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Basic Machines and How They Work
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(90 customer reviews)
This revised edition of an extremely clear Navy training manual leaves nothing to be desired in its presentation. Thorough in its coverage of basic theory, from the lever and inclined plane to internal combustion engines and power trains, it requires nothing more than an understanding of the most elementary mathematics.
Beginning with the simplest of machines — the lever — the text proceeds to discussions of the block and tackle (pulleys and hoists), wheel and axle, the inclined plane and the wedge, the screw, and different types of gears (simple, spur, bevel, herringbone, spiral, worm, etc.). A chapter on the concept of work discusses the measurement of work, friction, and efficiency; this is followed by investigations of power, force, and pressure, with explanations of the uses of scales, balances, gauges, and barometers. The fundamentals of hydrostatic and hydraulic machines (such as the hydraulic braking system and the hydraulic press) are discussed in detail.
The remaining chapters cover machine elements (bearings and springs), basic mechanisms (gear differential, couplings, cams, clutches), the internal combustion engine and power trains (including explanations of various transmission systems — synchromesh, auxiliary, etc.).
Every concept is clearly defined, and discussions always build easily from elementary theory to specific applications familiar to anyone with the slightest interest in mechanics. Important concepts, machine components, and techniques are clearly illustrated in more than 200 diagrams, drawings, and cross-sections that reveal inner workings — all of these help to clarify even further an already clear and well-organized presentation.
Although it was originally designed for use in U.S. Naval Training Schools, this book can be used to great advantage as a basic text in mechanical engineering in standard technical schools, and it will be immensely valuable even to lay readers who desire a basic knowledge of mechanics.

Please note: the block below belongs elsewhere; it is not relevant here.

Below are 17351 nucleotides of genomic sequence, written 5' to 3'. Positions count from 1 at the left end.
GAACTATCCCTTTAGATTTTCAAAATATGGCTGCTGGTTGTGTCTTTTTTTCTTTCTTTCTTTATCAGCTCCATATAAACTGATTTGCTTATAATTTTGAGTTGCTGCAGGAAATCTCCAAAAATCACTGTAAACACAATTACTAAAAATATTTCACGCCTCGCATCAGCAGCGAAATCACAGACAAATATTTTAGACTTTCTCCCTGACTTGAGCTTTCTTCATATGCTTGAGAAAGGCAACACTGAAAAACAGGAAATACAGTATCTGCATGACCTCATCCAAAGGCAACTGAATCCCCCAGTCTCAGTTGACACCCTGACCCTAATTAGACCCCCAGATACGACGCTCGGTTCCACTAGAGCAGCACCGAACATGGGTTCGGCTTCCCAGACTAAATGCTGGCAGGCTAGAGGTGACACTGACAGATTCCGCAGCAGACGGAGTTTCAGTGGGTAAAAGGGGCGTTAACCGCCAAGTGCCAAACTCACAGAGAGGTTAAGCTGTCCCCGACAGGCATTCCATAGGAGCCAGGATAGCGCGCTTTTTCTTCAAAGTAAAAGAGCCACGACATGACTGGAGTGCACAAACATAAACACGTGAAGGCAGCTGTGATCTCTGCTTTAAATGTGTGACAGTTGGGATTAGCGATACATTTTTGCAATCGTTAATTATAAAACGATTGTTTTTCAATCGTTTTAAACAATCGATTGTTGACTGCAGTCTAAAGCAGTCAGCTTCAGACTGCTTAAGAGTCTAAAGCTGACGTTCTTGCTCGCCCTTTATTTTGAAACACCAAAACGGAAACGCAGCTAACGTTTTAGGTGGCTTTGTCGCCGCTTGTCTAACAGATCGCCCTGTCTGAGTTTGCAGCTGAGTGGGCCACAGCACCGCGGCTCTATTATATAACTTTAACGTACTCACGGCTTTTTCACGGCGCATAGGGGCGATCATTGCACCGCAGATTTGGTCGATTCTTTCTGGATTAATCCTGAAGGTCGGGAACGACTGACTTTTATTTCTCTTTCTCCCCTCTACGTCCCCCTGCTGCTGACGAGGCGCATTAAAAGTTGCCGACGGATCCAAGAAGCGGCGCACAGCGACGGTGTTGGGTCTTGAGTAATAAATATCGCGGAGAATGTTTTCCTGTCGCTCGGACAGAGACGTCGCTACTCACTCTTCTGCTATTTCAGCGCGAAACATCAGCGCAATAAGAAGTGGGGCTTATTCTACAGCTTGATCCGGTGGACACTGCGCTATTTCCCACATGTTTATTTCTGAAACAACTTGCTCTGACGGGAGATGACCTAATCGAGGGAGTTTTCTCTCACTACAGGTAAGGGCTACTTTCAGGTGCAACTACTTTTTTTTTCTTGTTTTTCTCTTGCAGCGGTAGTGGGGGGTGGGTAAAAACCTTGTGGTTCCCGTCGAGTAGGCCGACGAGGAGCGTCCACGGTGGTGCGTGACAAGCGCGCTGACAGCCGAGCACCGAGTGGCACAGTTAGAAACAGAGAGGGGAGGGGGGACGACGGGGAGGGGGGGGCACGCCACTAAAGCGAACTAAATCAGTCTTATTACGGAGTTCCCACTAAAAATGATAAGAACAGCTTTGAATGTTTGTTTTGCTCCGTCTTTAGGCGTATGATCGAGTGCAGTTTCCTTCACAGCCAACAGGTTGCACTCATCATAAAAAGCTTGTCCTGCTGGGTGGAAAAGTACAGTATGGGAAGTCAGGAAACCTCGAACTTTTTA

- Amazon Sales Rank: #14855 in Books
- Brand: United States Bureau of Naval Personnel
- Published on: 1997-01-01
- Released on: 1971-06-01
- Original language: English
- Number of items: 1
- Dimensions: 9.34" h x .26" w x 6.38" l, .41 pounds
- Binding: Paperback
- 128 pages
- Basic Machines and How They Work
Most helpful customer reviews
5 of 5 people found the following review helpful.
Very good, I gift this book to young people who are inclined.....
By Kevin C
I was in the Navy so I'm partial I guess but I think this is a great book for anyone. Great basics of machines, physics and mechanics. A really good introduction or refresher. If you're thinking about going in to Engineering or Physics get this book and commit to knowing this stuff really really well. It will serve you the rest of your life/career.
Math needed is simple algebra. Good diagrams and pictures and great examples for added context.
6 of 6 people found the following review helpful.
Good brief on machinery
Good book for a crash course in basic machinery. The graphics are a little hard to see, but after enough staring you can visualize the gears turning, the pulleys rotating, and the differential working. Recommended.
2 of 2 people found the following review helpful.
Great primer on machines
By Jeff K.
I've had a copy of this book for quite sometime. Recently, I bought more to give to kids in the family who have mechanical interests.
This is an excellent primer starting from levers and proceeding simply but building to how the internal combustion and manual transmission works.
A definite read for anyone with wants a simple explanation of basic mechanical systems or those who just like to read increasingly better presentations of those topics they throw at you when learning basic physics and engineering.
There is some inadvertent humor. The chapter on the block and tackle asks you to remember when you watch movers take a piano out a fourth story window, handling it with ease only a rope. Well, no, even in my 50s, I can't say I ever saw that outside of a Bugs Bunny cartoon or black and white movie. But then, the machines remain the same and are still used today although generally with hydraulic-operated drum doing the hauling.